We’re going to give you some prime farmland in Oklahoma and we’re going to move you there. The Navajo leaders said no, that’s not what we want. They said just let us go back to our own land. They said even if you only give us one goat, that’s where we belong, that was the land the Holy People gave us. Let us go back there. We promise we won’t return to our bad old ways.
The army said that land looks pretty useless. It’s just dry desert. Who wants to live there anyway?
The Long Walk Back home
So the Navajo were the first of all the indigenous tribes in America that were allowed to return to their traditional homeland. That event is called The Long Walk Out and the Long Walk Back.
This is a long answer to your question but it’s such an important story in native history that I appreciate you giving me the time to tell it in my sort of white girl version here. Anyway, one of the Navajo leaders who signed the peace treaty was a gentleman named Manuelito.
An interesting thing about that is that women had always been leaders in the Navajo society, but the army, of course, didn’t recognize any women leaders back in the 1860’s. Manuelito’s wife was a woman named Juanita, and Juanita also was a very highly respected Navajo leader. There are many pictures of Manuelito and Juanita after Manuelito signed the treaty.
The dress that became a holy relic
In those pictures Juanita is wearing what’s called a biil. It’s a famous traditional Navajo dress, a woven dress, one piece, a simple design, very beautiful, very practical.
About five years ago, the dress that Juanita wore in those pictures, that she had woven herself, was displayed at the National Navajo Museum in Window Rock and something like 10,000 Navajo people came from all over the Navajo world, not only on the Reservation, but Navajos who had been living in Phoenix and Los Angeles and Des Moines, all over the world, came to see that dress.
I was raised as a Catholic and I often think it’s as if there was a relic of the Holy Cross that had been on display in our cathedral. People from throughout the South West would have come to see it. It was the same with Juanita’s dress.
A mystery for a 150th anniversary
When I started working on The Tale Teller it was the 150th anniversary of the signing of that treaty which created the Navajo nation. I thought of that treaty and I thought of how the Navajo people came to see that dress and what an important relic it was of that very sad time in Navajo history.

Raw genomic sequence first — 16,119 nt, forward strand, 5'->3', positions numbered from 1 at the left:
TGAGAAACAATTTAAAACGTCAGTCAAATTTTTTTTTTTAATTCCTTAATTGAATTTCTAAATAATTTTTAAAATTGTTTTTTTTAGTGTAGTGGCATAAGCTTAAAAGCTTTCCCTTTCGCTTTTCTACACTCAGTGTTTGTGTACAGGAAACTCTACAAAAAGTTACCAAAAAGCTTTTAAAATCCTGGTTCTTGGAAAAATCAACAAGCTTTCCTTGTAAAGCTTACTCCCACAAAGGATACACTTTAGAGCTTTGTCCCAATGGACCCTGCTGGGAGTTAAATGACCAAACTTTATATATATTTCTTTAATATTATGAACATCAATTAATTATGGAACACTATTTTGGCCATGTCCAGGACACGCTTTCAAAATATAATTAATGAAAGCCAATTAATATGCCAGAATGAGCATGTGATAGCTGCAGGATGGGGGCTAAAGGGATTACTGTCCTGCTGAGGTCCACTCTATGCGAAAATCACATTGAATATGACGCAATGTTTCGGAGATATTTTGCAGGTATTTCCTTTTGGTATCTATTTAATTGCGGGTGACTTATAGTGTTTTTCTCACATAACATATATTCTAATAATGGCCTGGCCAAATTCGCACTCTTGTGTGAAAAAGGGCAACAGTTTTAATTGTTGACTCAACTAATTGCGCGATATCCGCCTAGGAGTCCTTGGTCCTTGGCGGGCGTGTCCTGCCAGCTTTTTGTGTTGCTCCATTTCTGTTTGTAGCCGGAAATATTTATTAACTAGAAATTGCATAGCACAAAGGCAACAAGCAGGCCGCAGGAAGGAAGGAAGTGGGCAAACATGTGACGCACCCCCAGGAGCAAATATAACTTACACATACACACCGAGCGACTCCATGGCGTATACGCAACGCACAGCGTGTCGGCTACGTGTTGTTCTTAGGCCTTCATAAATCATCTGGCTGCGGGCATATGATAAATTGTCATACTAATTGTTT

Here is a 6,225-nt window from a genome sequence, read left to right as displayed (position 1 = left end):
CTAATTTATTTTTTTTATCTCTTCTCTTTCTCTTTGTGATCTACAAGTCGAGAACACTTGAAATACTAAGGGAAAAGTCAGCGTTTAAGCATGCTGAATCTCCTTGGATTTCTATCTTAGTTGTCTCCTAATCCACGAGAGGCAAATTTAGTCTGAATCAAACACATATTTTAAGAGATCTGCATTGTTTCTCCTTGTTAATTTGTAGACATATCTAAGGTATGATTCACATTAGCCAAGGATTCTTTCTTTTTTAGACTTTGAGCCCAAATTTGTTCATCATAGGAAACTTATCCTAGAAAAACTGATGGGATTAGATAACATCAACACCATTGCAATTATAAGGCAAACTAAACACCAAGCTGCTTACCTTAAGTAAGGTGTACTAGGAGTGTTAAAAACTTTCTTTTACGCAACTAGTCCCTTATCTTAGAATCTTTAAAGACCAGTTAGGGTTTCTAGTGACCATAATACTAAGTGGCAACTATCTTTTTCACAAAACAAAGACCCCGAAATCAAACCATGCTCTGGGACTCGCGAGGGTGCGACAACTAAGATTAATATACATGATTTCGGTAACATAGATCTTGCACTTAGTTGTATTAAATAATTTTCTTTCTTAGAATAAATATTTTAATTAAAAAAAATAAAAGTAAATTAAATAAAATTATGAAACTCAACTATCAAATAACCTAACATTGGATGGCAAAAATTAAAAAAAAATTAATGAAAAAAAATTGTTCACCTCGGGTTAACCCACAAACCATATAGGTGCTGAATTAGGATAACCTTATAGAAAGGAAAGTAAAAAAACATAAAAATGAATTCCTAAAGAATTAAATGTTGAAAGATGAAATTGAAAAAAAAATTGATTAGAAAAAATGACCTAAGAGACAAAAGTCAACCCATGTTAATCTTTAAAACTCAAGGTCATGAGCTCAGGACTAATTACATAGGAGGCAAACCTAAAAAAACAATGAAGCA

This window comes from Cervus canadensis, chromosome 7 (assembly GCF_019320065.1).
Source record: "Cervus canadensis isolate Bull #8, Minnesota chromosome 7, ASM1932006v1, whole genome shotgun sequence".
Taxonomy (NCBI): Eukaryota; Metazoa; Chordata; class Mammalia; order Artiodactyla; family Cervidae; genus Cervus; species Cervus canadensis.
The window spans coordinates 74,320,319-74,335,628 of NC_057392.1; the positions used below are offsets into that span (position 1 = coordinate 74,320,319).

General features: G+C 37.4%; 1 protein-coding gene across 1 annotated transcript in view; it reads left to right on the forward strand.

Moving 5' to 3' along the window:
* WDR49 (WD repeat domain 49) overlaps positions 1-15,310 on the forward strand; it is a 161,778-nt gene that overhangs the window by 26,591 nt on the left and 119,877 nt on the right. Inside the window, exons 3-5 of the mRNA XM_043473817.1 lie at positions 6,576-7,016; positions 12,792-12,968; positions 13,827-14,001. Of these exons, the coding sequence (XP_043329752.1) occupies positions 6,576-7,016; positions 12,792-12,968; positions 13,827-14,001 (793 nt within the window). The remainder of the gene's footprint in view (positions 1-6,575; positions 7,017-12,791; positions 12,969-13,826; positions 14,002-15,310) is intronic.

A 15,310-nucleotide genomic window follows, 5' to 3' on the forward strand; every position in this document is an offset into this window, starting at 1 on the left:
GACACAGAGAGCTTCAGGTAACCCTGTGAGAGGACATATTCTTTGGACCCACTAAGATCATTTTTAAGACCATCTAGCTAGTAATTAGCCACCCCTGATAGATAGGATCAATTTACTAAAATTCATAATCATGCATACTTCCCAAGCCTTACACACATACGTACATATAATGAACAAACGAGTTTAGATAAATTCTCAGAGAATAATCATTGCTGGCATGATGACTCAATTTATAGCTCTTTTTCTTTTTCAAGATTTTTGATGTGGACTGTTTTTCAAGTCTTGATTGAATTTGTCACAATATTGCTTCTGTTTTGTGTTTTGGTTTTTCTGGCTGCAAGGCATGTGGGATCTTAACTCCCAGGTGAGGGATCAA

Then, because I write fiction, I thought what if there was something else that Juanita had woven that had been in some collection of some museum or some collector. And what if some generous soul decided that that dress should come back and be part of the Navajo Museum collection? And then what if something happened?
Again, because it’s a mystery, I don’t want to say too much about it. But the confluence of those events was what gave me the idea for The Tale Teller.
Learning more of Navajo wisdom
I know that when I read fiction, and it’s probably the same with you and the same with readers everywhere, besides a good story I always feel more satisfied if I come away thinking that I’ve learned a little bit about history or a little bit about how some other person thinks or a little bit about science.
So when I write my books, I always try to include a little bit of information like that and hopefully I can include it and also have the mystery keep moving along.
Jenny Wheeler: That’s a great answer. You mentioned just a little disparagingly your “white girl version of history.” How did you become so well versed in Navajo culture?
Anne Hillerman: I think everything is relative. I’d say I probably am well versed for somebody who did not grow up with Navajo culture. The more I learn, the more I realize how much I don’t know.
The cultural riches in museums
I try to use all of the resources that our fine libraries have. In Santa Fe we have two wonderful museums. One is called the Wheelwright Museum of Native American Art and it originally was a museum specifically about Navajo culture. It was founded by one of the Navajo hataalis, the senior medicine men, and a woman who had big connections with Navajo trading posts back at the turn of the 20th century.
The other thing I do is try to talk to as many Navajo people as I can. Another good thing about living in the southwest and a good thing about the Navajo culture itself is that many Navajo people are very open and very eager to share what it is that makes their life special with outsiders who have a legitimate interest and aren’t writing for exploitation, are just trying to help to tell the story.
Navajo culture – where to go